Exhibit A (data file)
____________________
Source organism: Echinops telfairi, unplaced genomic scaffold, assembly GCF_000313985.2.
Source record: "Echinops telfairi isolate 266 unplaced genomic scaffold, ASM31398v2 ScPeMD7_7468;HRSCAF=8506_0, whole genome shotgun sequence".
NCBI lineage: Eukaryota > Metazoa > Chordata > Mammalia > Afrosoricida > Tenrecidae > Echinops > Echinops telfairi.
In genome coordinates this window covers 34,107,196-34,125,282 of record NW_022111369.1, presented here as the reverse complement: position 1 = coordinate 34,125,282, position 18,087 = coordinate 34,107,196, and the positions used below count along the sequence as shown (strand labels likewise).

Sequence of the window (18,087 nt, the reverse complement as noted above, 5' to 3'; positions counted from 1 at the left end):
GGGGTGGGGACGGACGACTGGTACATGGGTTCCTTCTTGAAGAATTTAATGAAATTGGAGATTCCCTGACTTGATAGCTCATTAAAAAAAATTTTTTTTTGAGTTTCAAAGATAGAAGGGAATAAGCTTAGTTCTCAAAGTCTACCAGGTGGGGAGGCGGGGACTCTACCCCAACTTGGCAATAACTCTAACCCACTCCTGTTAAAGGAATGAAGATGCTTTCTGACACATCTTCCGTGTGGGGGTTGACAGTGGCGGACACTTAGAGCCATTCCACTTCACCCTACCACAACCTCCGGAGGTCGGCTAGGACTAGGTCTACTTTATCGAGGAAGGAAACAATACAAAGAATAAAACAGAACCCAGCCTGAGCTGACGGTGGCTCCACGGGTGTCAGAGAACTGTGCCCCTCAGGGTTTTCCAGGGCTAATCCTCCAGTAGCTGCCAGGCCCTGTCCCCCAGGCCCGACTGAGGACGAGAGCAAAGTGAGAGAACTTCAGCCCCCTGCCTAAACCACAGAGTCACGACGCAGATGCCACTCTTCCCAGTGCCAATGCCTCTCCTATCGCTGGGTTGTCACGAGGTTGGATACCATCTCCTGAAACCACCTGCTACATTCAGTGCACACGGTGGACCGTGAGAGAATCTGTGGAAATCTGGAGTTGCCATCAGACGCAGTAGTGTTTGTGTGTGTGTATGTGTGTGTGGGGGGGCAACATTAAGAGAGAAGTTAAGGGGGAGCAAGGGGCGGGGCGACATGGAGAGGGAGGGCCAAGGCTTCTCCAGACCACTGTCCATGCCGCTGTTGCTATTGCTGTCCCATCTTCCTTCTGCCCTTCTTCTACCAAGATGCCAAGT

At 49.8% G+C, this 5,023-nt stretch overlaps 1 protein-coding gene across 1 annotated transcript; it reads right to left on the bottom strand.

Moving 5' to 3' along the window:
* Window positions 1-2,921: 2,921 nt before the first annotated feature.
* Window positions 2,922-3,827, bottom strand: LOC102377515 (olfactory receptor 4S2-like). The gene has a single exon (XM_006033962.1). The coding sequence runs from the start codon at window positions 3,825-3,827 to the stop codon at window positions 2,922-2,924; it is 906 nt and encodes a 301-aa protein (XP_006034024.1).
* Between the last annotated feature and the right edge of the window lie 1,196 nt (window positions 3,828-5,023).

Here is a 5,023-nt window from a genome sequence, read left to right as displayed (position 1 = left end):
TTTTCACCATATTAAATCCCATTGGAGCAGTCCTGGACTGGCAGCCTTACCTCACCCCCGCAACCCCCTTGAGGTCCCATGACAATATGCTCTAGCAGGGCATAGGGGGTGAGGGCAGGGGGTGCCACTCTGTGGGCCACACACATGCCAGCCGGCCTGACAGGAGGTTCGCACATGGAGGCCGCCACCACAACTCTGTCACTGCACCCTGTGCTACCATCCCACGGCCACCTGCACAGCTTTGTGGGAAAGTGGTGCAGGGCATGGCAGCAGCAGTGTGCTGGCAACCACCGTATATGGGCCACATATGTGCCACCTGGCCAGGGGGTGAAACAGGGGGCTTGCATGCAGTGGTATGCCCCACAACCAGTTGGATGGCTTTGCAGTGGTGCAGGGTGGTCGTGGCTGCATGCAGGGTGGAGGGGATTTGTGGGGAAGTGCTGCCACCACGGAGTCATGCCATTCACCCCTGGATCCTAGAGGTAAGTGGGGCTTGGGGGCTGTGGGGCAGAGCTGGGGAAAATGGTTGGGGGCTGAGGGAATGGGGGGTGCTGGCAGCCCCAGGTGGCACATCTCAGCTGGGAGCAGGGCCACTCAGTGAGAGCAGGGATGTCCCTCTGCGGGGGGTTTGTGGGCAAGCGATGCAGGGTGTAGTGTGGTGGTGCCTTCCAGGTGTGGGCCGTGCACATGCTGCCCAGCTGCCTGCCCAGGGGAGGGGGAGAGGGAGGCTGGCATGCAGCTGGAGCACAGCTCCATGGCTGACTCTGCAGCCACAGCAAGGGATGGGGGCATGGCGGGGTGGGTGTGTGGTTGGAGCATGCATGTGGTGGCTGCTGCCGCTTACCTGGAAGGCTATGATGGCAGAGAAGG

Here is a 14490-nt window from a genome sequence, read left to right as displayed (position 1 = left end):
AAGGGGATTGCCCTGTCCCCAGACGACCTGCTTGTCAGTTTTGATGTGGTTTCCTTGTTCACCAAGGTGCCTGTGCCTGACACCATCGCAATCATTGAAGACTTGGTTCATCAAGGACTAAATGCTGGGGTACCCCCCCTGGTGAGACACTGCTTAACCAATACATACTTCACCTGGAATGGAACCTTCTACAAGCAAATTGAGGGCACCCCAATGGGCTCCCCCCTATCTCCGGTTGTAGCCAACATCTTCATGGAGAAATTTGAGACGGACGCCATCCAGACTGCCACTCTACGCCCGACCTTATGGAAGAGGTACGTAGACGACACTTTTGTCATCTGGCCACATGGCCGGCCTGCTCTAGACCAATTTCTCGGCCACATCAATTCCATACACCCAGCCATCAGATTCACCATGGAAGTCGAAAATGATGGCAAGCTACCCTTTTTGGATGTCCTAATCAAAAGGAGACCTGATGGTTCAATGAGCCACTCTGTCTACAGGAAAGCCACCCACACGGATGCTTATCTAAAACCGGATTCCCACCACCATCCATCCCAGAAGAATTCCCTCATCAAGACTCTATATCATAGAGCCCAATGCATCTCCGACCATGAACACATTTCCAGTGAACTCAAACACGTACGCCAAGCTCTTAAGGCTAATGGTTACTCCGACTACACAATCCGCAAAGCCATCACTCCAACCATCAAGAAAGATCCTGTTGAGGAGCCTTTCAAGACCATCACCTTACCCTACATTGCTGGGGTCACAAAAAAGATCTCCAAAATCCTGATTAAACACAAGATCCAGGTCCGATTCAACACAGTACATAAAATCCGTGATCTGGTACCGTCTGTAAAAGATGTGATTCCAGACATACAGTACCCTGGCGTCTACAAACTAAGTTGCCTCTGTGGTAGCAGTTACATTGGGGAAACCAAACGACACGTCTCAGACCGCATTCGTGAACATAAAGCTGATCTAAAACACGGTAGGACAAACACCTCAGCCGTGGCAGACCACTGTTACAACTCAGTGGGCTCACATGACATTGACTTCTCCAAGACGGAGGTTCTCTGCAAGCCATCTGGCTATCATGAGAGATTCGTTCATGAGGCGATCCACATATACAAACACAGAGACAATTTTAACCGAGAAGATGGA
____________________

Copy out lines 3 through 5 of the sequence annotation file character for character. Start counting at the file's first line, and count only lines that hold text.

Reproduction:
NCBI lineage: Eukaryota > Metazoa > Chordata > Mammalia > Afrosoricida > Tenrecidae > Echinops > Echinops telfairi.
In genome coordinates this window covers 34,107,196-34,125,282 of record NW_022111369.1, presented here as the reverse complement: position 1 = coordinate 34,125,282, position 18,087 = coordinate 34,107,196, and the positions used below count along the sequence as shown (strand labels likewise).

Sequence of the window (18,087 nt, the reverse complement as noted above, 5' to 3'; positions counted from 1 at the left end):